Sport | Other Sports

The greatest sportsman in the world?

From a bucket of cold water to a bucketload of titles, darts’ Taylor is a phenomenon

  • By Euan Reedie Deputy Sports Editor
  • Published: 20:36 February 8, 2013
  • Gulf News

  • Image Credit:
  • British darts player Phil Taylor, the 16-times world champion, in action during a press conference in Dubai.

Dubai: Ever discussed the game of darts? If you have, it’s almost certain that you’ve heard the exclamation, uttered with a mixture of disdain and outrage, “but it’s not a sport!”.

Darts’ detractors simply cannot accept that a pastime, which you can play in your bedroom and that requires limited physical exertion, can be compared to the likes of football and cricket. You can just imagine the shock and disgust, then, that sports traditionalists would feel on learning that the world’s pre-eminent darts player, Phil Taylor, had been described as possibly the best sportsman on planet Earth.

That was the startlingly bold pronouncement made by Barry Hearn, Chairman of the Professional Darts Corporation, who is bringing Taylor and seven of the best darts players in the world to the UAE in May for a tournament at the Dubai Tennis Stadium.

Hearn told Gulf News: “If you just analyse results in major tournaments, there has never been a sportsman in any sport in history who has had a record anywhere close to Phil Taylor’s.

“There are a lot of other factors to be brought into account, such as the size of the sport and the competition levels. But, on a straightforward mathematical calculation, Taylor’s record [16 world titles] easily surpasses Tiger Woods, easily surpasses Roger Federer. Taylor is therefore, without doubt, the number one sportsman in the world on statistics in terms of his number of wins and number of world titles. His record is second to none.”

When asked to comment on Hearn’s high praise, the supposed ‘non-sportsman’ certainly didn’t act like a cowering kitten intimidated by the big beasts of the sporting jungle.

“When I look at Tiger Woods and Roger Federer, I love them as winners, but then I think I have won more than they both have put together, so that makes me proud,” he told Gulf News.While the effervescent Hearn is a self-confessed hype merchant — in promoting the Dubai Duty Free Darts Masters last month, he said it would be the greatest sports event ever staged in the emirate – his claims about the man known as ‘The Power’ are not without serious substance. Last month, Taylor claimed his 16th world championship title at the venerable age of 52 after coming from behind to beat a man nearly 30 years his junior, the exciting young Dutchman Michael van Gerwen.

Further endorsing Hearn’s lofty assertion, Taylor’s Wikipedia page provides a resounding affirmation of his relentless success, detailing title wins and records galore.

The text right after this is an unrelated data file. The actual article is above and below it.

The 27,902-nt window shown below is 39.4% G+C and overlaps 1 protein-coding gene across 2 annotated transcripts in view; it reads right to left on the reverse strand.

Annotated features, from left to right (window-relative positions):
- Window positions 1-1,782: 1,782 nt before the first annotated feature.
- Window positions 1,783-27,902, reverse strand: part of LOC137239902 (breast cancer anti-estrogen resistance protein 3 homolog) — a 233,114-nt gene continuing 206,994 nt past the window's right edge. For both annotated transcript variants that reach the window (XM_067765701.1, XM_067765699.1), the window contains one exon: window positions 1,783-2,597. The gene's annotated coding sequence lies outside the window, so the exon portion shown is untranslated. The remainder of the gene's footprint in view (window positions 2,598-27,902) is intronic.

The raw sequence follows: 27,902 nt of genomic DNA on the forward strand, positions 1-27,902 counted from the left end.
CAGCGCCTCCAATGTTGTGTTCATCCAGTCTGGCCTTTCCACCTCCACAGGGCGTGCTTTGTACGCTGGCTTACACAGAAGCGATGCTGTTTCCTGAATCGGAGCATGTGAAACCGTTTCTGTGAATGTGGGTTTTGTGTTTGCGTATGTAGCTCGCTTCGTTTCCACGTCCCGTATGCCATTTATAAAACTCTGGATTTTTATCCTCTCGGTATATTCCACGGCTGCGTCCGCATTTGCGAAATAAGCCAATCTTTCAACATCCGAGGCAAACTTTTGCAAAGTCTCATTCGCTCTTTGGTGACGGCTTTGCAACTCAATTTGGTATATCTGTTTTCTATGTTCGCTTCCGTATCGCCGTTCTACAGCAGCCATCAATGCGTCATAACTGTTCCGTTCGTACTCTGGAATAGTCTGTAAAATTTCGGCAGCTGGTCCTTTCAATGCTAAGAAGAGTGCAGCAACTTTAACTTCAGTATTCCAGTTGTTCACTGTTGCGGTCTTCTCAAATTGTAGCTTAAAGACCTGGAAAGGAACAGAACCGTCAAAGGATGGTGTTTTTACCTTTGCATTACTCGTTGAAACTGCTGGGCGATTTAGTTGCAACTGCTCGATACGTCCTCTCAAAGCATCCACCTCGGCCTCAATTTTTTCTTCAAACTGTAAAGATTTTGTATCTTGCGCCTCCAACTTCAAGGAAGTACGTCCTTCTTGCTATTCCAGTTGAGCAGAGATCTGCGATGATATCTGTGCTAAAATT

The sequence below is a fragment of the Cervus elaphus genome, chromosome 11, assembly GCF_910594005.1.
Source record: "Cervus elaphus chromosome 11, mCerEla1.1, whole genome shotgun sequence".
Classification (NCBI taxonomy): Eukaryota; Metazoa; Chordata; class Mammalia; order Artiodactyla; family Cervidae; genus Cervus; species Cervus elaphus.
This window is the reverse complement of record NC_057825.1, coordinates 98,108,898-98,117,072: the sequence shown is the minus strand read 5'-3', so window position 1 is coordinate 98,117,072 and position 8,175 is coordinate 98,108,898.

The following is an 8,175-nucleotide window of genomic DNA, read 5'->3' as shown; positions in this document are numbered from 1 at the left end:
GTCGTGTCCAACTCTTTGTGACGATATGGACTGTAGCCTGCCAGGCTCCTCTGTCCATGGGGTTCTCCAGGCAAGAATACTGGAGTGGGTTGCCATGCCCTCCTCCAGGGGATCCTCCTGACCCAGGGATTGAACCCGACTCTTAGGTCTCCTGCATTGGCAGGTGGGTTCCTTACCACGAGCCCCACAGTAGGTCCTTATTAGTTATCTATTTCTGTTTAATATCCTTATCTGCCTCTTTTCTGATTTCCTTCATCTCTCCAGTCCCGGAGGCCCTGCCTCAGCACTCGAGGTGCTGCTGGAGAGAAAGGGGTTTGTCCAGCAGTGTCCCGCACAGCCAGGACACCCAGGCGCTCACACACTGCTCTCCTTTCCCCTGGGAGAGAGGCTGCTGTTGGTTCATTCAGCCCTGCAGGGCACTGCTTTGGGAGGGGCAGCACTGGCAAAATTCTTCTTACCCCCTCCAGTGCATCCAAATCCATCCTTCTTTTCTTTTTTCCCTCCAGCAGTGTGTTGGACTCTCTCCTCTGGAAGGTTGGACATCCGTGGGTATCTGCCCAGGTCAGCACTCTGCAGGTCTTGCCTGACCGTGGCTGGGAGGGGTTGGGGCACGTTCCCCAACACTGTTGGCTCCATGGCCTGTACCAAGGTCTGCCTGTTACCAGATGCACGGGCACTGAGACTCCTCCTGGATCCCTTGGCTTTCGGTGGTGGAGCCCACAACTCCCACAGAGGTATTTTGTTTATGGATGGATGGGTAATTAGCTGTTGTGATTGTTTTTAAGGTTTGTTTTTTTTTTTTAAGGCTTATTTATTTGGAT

Taylor’s incredible domination of the game and down-to-earth demeanour have also played a seminal role in darts becoming the second most-watched ‘sport’ on television in the UK behind English Premier League football.

The PDC has cannily copied the razzmatazz and hoopla of American sports, giving Taylor and co World Wrestling Federation-esque monikers, such as ‘The Power’, ‘The Machine’ and ‘Jackpot’. They make bravura, boxing-style entrances to packed arenas full of frenzied fans waving placards and bouncing along to music.

Even British royals Prince Harry and Zara Phillips have lapped up the action in the teeming cauldron of colour and fun that is the London venue of the world championships, Alexandra Palace, in December-January.

However, despite his cult-hero status and the fact he’s become a multi-millionaire, Taylor has never forgotten his roots. He said: “I never think I’m a celebrity; I’m a council house fella.”

And it’s clear that his disciplined upbringing in a two-bedroom council house in Stoke-on-Trent, England, helped foster his astonishing work ethic – he still practises for six or seven hours daily.

His mother was particularly hard on him, threatening him with a bucket of cold water if he tried to skip work, he recalls fondly. Taylor, who only took up the game in his late 20s, said: “She’d be saying from downstairs ‘Get up! Get up!’ So I’d be banging my foot on the floor and shouting ‘I’m up! I’m up!’ But if I didn’t get up, she’d come up with a bucket of water and say ‘get out of bed now and get off to work’.”

If Taylor still failed to heed these impassioned demands, he’d be showered with water or even hit with the bucket.

“She hit me with anything, my mother,” he laughed.

“She was very strict on me and that made me into a worker. I plan to retire when I am 55, but until then I’m going to give the game my best shot.”

For more information on the Dubai Duty Free Darts Masters, which will feature Taylor and seven other top darts players, visit www.irishvillage.ae or www.itp.net/tickets.

THE POWER IN NUMBERS

193: Total tournaments won by Taylor.

118.66: the highest ever three-dart average score recorded by Taylor against Kevin Painter in 2012.

£5,250,006: Taylor’s total career earnings after his world championship win on New Year’s Day.

9: the number of televised nine-dart finishes – the equivalent of a hole in one in golf – he has recorded.

74: The amount in pounds Taylor once earned per week as a factory worker.

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